Rumor has it that Hunsinger may be bringing a scaled-down version of her phenomenal Frist Museum interactive installation Blue-Yellow-Red. (Read about Blue-Yellow-Red in Make Magazine.)

Like all Free Form Fridays, this event is FREE. To learn more about Free Form Friday, check out my Nashville Arts interview with Mike Teaney.

Ebenezer Creek for Two English Horns, Bass & Interactive Video – Excerpt from Robbie Lynn Hunsinger on Vimeo.

“Blue-Yellow-Red” interview with Robbie Lynn Hunsinger from Robbie Lynn Hunsinger on Vimeo.

Duet for Arduino & Soprano Sax from Robbie Lynn Hunsinger on Vimeo.

Free Form Friday presents Robbie Lynn Hunsinger, Missy Raines, and Roger Wiesmeyer
Friday, March 11, 8 p.m., free show, all ages
@ Centennial Black Box Theater, 211 27th. Avenue North, Nashville, TN 37213

Jan 182016
 

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For the past four years, David Landry has been toiling away at a graphic novel about the life of Nikola Tesla. But no ordinary graphic novel. The panels are full-sized paintings, and the “pages” are up to ten feet tall.

Landry has been showing glimpses of the work a few panels at a time during Art & Music @ Wedgewood/Houston events at his gallery-in-residence, abrasiveMedia. There on January 30 from 6 to 9 p.m., he’ll unveil the entire 321 painting saga. The opening will also feature costumes, props, and models from the world of Th3 Anomaly as well as character encounters and a steampunk costume contest.

It’s safe to say that you’ve never been to a show quite like this. Don’t miss it! Learn more on the Facebook event page.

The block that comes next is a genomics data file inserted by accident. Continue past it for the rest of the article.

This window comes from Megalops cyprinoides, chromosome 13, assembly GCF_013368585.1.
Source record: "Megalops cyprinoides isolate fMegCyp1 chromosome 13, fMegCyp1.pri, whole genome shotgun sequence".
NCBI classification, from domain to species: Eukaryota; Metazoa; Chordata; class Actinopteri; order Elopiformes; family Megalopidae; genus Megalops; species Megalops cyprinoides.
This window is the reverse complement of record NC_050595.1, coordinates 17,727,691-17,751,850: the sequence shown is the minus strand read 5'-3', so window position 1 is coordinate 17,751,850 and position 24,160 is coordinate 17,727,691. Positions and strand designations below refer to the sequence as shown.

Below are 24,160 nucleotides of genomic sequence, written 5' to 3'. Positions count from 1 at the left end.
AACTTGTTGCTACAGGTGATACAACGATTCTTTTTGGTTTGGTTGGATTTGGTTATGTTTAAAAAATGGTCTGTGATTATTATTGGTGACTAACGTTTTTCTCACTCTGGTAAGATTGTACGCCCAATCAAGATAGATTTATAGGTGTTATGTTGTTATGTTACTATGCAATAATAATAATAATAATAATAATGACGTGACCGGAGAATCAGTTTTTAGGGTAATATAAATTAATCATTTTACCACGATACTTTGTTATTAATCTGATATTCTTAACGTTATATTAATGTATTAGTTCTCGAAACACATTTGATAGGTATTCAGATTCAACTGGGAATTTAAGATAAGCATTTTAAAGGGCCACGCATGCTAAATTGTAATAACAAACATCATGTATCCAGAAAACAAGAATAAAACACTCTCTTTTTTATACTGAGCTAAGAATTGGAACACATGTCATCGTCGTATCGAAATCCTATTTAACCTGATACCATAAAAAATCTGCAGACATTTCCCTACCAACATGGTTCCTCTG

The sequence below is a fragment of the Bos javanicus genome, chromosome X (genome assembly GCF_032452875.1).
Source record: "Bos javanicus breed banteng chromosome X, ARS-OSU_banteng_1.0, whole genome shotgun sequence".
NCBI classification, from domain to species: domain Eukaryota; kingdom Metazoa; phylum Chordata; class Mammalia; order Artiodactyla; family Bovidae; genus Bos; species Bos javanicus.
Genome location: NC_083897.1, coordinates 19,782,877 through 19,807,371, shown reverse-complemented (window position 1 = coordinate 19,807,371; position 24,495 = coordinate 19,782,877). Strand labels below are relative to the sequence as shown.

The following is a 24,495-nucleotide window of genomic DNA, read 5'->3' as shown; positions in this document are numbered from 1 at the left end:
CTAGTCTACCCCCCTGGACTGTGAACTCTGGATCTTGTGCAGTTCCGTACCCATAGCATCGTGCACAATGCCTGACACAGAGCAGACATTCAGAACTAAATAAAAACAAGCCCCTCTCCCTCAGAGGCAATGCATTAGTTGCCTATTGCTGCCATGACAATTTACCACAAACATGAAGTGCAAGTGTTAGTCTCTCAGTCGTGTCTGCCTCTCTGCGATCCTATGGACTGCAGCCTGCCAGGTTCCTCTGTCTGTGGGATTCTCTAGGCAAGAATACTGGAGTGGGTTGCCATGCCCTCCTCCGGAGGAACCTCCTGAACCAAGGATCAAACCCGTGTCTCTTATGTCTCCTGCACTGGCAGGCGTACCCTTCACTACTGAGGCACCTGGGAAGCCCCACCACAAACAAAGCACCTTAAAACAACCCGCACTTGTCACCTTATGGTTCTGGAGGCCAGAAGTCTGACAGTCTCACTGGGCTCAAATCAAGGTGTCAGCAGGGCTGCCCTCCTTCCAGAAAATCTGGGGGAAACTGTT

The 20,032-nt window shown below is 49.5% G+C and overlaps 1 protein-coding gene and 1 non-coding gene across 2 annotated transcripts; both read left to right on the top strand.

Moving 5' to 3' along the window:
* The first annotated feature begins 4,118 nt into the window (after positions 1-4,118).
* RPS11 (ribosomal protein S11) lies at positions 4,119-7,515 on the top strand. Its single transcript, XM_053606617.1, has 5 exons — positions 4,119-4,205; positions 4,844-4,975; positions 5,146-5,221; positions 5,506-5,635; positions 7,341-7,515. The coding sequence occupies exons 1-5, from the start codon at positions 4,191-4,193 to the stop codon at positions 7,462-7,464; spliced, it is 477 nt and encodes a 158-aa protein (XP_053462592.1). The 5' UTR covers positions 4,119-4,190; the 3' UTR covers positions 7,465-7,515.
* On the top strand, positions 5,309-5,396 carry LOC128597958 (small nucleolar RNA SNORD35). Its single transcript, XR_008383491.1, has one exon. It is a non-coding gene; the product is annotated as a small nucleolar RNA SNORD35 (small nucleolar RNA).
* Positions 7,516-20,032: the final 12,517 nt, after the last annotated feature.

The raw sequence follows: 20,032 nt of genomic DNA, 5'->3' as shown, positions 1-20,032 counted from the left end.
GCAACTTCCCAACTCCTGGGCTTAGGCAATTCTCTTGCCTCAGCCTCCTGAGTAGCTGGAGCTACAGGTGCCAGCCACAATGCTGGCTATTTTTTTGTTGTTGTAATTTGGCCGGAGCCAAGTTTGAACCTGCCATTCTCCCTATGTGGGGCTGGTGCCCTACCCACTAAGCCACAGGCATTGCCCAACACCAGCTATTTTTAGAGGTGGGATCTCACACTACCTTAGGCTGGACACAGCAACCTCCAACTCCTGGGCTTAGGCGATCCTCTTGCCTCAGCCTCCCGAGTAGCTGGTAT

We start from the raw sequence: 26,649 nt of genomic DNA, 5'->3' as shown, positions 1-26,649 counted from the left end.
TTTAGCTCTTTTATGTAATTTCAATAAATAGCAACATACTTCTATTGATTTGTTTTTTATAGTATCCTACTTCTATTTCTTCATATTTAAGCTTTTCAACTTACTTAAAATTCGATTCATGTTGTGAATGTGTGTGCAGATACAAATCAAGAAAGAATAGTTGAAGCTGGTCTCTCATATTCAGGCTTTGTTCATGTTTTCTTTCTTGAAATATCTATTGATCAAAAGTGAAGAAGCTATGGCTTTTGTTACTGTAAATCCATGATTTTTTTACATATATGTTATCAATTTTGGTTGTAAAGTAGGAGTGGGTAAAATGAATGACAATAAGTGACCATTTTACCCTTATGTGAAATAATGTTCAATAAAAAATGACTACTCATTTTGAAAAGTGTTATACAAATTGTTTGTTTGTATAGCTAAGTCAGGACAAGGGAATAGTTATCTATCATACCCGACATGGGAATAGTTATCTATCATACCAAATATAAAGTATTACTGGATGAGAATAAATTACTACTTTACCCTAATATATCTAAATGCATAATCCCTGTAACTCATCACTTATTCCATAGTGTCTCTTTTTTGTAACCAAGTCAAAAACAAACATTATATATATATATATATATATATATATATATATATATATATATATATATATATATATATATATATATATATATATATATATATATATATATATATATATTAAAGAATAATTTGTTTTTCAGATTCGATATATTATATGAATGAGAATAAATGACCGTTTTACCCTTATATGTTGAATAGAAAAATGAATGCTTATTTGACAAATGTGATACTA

Th3 Anomaly
January 30, 2016, 6 – 9 p.m., $5-$35
@ abrasiveMedia, inside Houston Station, 438 Houston St, Ste 257, Nashville, Tennessee 37203

Nov 042015
 

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East Nashville’s Gallery Luperca has some cool shows coming up, including a Michael Nott photography show in December and the Lindsay Goranson directed play Manuscript November 6 through 14. I interviewed Goranson about the play and her move to Nashville in the October edition of Nashville Arts Magazine.

Gallery Luperca also recently opened a call for artists for the January show No Skyline Nashville. Here’s an excerpt of the press release:

Gallery Luperca invites artists who currently live in, have lived in, or have been influenced by time spent in Nashville to create work about this place that we love.  For this show we want to celebrate all the aspects of life in Nashville WITHOUT referencing the skyline.

When you think of art about Nashville, do repeated images of the skyline flash through your mind? Perhaps rainbow tinted batman buildings?  What does art about Nashville look like if it doesn’t look like the downtown skyline?  We’re set to find out.

Gallery Luperca is located in East Nashville, a creative, thriving neighborhood of artists and musicians. Accepted work will be on display January 9 through January 30, with an opening reception in conjunction with the East Side Art Stumble on Saturday January 9 from 6 to 10 p.m.

This call is open to all 2 and 3 dimensional art forms, including but not necessarily limited to painting, drawing, illustration, mixed media, photography, sculpture, and digital media.  With reasonable exceptions for photography and digital art, no reproductions will be considered.  Unframed canvases must be gallery wrapped and wired. Art must be properly wired and ready for display.  Please keep artwork under 18” on the longest side.  You are welcome to submit up to 5 pieces.

Find out more at GalleryLuperca.com.